After picket actions by Muslim groups, leading British cinema chain Cineworld canceled all screenings of the blockbuster, The Lady of Heaven. Produced in Britain, this historical epic tells the story of Fatima, the daughter of the prophet Mohammed.
Protesters have labeled the film “blasphemous” and “sectarian filth”. Governments in Egypt, Pakistan, Iran, Iraq and Morocco have all denounced it. Britain’s Muslim Council has condemned it as “divisive” and more than 130,000 people have signed a petition calling for a ban.
To some, this is “Islam’s ‘Life of Brian’ moment,” a reference to the Christian protests against the 1979 Monty Python parody film about the life of Jesus. But The Lady of Heaven is not a parody of Islam. It is not intended to disparage or mock the Islamic faith. Written by a Shia Islamic scholar, Yasser al-Habib, it in fact claims to tell the “untold story” of one of Islam’s most revered figures, using a contemporary storyline featuring Islamic State (IS) as an introductory tool. .
However, science shows that the story the film revolves around represents a very specific interpretation of Islamic history. Not only does this place it outside the (Sunni) majority consensus, but is also an interpretation that many Shia Muslims would find extreme.
Sunnis and Shias apart
Although Islam is made up of many different denominations, tensions between its two largest sects, Sunni and Shia Islam, have flared throughout history. In order to understand why this film has been labeled “sectarian”, it is important to understand the differences between mainstream Sunni and Shia theology.
The initial split between Sunni and Shia occurred as a result of a succession dispute after the death of the Prophet Muhammad in AD 632. Sunni Muslims (the majority) believe that Muhammad’s companion, Abu Bakr, has been elected Caliph. The minority of Shia Muslims believe that the Prophet named his cousin and son-in-law Ali directly as husband of his daughter Fatima. It was this dispute that eventually led to the crystallization of two different Islamic sects.
Fatima is thus a central figure in Shia Islamic thought. She had a direct bloodline to the prophet. And she was the mother of Hussain, whose death at the Battle of Karbala in AD 680 is considered one of the formative moments of Shia Islamic belief and practice.
Fatima herself is said to have died not long after the prophet. The manner of her death is a further controversial issue between Sunnis and Shias.
Some Shia scholars believe that two of the Prophet’s companions, Abu Bakr and Umar, wounded Fatimah behind a door while forcing entrance to Ali’s house. They believe this caused her injuries, which ultimately led to her death. Conversely, many Sunnis find this suggestion that two of their most revered figures contributed to the death of the Prophet’s daughter very offensive.
Some critics of the film have suggested that an opening scene of The Lady of Heaven contains a veiled reference to this interpretation of Fatima’s demise. In the scene, Islamic State fighters force entry into the home of a young Iraqi Shia boy. They push the boy’s mother (also known as Fatima) behind the door and eventually execute her.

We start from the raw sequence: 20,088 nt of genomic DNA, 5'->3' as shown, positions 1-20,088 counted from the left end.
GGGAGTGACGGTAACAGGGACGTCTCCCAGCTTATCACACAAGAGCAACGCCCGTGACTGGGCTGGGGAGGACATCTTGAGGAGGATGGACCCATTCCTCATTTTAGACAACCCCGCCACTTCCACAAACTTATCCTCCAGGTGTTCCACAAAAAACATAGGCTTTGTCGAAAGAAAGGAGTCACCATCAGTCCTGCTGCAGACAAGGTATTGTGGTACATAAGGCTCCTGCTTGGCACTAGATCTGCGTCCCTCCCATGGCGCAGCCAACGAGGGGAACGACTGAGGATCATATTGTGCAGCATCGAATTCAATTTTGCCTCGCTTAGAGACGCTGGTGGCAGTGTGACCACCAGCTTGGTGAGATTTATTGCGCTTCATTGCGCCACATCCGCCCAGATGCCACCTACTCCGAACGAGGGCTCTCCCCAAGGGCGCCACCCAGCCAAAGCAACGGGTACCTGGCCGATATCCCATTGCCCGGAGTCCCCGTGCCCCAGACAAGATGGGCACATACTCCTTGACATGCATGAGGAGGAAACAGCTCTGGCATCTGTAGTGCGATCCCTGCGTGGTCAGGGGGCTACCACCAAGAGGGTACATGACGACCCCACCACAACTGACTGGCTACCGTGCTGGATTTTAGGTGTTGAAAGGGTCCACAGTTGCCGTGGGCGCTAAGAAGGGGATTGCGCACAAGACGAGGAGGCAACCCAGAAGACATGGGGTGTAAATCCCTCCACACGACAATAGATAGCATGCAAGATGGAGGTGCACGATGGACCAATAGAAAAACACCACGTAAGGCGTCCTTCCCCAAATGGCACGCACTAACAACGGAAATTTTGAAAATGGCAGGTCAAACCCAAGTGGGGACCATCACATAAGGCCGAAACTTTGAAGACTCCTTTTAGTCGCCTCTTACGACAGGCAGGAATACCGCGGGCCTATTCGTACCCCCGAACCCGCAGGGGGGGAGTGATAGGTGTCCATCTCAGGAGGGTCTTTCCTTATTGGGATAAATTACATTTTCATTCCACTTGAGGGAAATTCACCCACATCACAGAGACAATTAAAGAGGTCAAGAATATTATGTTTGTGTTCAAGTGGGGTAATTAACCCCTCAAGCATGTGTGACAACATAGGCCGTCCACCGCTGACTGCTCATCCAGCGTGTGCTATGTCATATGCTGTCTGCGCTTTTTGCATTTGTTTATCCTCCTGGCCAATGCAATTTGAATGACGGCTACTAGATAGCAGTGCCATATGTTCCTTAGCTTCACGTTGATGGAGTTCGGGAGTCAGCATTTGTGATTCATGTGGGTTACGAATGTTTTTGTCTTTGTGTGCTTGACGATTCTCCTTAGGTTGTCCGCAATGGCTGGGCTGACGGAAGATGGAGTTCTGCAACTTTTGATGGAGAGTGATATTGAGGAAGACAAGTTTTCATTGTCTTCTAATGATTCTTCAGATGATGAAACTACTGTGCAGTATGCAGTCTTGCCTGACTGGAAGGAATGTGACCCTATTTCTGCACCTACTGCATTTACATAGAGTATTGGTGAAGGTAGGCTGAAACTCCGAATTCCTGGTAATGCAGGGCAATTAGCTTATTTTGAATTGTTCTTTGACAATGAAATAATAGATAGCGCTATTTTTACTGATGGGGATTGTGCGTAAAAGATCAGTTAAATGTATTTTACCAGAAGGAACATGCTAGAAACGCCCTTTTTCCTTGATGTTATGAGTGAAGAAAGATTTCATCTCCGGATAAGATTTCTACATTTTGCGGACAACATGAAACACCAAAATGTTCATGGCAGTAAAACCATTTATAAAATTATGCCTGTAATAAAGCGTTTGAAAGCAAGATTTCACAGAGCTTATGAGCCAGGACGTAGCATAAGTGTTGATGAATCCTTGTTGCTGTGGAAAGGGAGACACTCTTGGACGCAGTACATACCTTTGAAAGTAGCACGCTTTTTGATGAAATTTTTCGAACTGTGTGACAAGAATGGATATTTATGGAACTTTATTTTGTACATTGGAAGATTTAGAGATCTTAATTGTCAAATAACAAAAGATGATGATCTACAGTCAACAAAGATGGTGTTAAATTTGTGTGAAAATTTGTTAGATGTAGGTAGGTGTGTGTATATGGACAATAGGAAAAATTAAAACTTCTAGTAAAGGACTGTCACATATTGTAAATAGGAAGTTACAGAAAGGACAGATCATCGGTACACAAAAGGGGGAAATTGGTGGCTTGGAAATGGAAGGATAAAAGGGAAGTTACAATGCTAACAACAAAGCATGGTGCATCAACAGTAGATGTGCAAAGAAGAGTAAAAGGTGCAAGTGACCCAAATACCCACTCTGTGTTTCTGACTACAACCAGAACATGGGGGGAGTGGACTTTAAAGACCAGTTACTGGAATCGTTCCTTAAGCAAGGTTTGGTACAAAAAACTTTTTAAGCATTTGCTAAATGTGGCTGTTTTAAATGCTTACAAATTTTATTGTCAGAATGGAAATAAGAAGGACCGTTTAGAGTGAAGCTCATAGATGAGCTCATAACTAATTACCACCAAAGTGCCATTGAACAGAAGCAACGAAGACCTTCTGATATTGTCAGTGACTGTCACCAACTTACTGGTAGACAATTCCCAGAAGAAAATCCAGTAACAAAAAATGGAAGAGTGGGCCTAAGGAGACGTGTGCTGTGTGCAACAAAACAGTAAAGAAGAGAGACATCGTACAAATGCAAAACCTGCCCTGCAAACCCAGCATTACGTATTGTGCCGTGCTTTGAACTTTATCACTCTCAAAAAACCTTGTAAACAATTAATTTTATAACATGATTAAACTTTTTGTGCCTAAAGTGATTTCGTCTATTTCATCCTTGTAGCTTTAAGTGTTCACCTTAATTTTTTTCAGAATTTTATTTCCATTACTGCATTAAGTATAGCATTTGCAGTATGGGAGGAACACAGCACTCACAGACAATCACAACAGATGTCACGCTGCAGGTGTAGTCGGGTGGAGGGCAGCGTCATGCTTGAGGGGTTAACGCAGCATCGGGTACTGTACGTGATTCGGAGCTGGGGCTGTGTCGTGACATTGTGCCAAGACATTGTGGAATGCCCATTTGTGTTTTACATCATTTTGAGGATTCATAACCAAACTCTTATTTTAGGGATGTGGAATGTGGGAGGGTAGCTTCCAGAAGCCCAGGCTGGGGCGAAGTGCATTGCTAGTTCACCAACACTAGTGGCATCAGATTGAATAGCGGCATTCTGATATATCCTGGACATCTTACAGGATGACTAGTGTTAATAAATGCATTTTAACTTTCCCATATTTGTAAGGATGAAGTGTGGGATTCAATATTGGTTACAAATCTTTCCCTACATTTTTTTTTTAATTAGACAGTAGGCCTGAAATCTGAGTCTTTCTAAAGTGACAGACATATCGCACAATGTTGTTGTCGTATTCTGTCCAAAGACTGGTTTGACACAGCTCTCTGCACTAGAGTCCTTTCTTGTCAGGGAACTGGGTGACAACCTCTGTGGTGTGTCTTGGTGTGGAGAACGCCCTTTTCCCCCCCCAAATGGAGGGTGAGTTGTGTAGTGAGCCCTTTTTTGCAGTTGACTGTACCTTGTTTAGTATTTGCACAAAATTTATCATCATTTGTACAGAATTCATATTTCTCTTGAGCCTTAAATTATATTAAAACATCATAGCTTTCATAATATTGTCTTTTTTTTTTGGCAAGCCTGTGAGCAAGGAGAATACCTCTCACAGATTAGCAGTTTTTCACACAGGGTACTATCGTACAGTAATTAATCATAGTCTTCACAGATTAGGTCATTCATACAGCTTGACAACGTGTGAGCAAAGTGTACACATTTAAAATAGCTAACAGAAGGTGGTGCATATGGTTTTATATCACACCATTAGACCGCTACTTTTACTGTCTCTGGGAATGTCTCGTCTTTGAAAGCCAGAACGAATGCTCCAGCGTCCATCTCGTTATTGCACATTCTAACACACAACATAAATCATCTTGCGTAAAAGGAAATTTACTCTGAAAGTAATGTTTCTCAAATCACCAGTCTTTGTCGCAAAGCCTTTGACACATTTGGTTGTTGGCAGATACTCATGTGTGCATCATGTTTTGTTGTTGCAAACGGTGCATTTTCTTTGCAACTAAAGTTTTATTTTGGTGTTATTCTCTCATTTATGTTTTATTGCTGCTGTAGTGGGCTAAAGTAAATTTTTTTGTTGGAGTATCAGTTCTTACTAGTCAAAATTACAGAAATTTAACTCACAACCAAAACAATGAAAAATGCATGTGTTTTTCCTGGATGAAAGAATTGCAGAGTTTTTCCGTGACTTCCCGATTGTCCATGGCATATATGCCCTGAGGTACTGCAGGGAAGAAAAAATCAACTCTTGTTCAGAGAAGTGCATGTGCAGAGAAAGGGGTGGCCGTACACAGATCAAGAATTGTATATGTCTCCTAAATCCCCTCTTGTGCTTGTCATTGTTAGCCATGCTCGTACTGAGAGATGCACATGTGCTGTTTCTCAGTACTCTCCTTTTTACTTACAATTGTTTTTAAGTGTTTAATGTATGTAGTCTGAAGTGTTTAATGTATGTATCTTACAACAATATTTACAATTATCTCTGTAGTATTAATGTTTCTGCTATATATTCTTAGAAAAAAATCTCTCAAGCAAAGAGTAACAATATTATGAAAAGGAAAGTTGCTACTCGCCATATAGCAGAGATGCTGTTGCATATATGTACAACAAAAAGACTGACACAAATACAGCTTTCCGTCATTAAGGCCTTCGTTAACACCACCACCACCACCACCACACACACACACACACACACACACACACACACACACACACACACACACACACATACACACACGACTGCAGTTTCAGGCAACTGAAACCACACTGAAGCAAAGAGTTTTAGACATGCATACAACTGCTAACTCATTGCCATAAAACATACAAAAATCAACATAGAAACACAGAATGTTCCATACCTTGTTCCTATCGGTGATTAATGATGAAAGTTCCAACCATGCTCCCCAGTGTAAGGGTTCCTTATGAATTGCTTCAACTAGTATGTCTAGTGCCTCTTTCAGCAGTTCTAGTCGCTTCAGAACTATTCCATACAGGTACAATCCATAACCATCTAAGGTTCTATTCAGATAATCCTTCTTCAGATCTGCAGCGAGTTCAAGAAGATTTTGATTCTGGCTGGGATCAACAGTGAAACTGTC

Fatima reinvented in Shia thinking
The film’s website describes Fatima as “the first victim of terrorism”. Contemporary portraits of Fatima and other early Islamic figures as revolutionary fighters using what my research shows is a very specific story across the arc of Islamic history.
Fatima has long been revered as “an example of chastity and religiosity”. However, as Ruth Roded wrote in her 1994 book, Women in Islamic Biographical Collections, until recently she was considered a “marginal and even passive” figure in the events of early Islam.
It was not until the 1950s, with Shia thinkers including Mohammed Bakr al-Sadr (the founder of the Islamic Da’wa party in Iraq) and the former Iranian Supreme Leader, Ayatollah Khomeini, that Fatima’s role was reconsidered. She was transformed, as Iranian studies specialist Rachel Kantz Feder put it, “from a weak victim to a courageous revolutionary heroine”.
This shift was part of a reinterpretation of Shia history, from quietist dissent to emancipatory struggle, that took place throughout the 20th century. In his 2011 book Shi’ism: A Religion of Protest, Iranian-American scholar Hamid Dabashi argues that this shift inspired the Shia Islamic revolution in Iran.
The Lady of Heaven expands on this revolutionary narrative, drawing explicit parallels between some of the Prophet’s companions (notably Abu Bakr, Umar, and Uthman) and IS in modern-day Iraq. Malik Shlibak, one of the film’s producers, recently commented on BBC Newsnight that they [Abu Bakr and Umar] were barbaric, ISIS-like figures.”
This is an extreme and marginal position, even within Shia Islam. Ayatollah Sistani, the current supreme scholar of Shia Islam, issued a fatwa denouncing the curse of the Prophet’s companions in this way. The man behind the film, Yasser al-Habib, a Kuwait-born, UK-exiled Shia cleric, has long been a divide among both Sunni and Shia Muslims. Al-Habib gained fame for his view that the Prophet was murdered by Abu Bakr, Umar and his third wife Aisha, all of whom are revered in Sunni Islam.
Some commentators have expressed concerns that the film could exacerbate Sunni misconceptions about Shia beliefs. In particular, it could reinforce the historical trend of labeling Shias “kafr” (infidels) in extreme Sunni discourse, a trend that has become increasingly visible in recent years, especially since the rise of IS.
As sectarian tensions flare in the Middle East, this film is a potential touchpoint in a long history of Sunni/Shia animosity.
Enlighted Kingdom, the production company behind The Lady of Heaven, was approached to comment on this article, but did not respond before it went to press.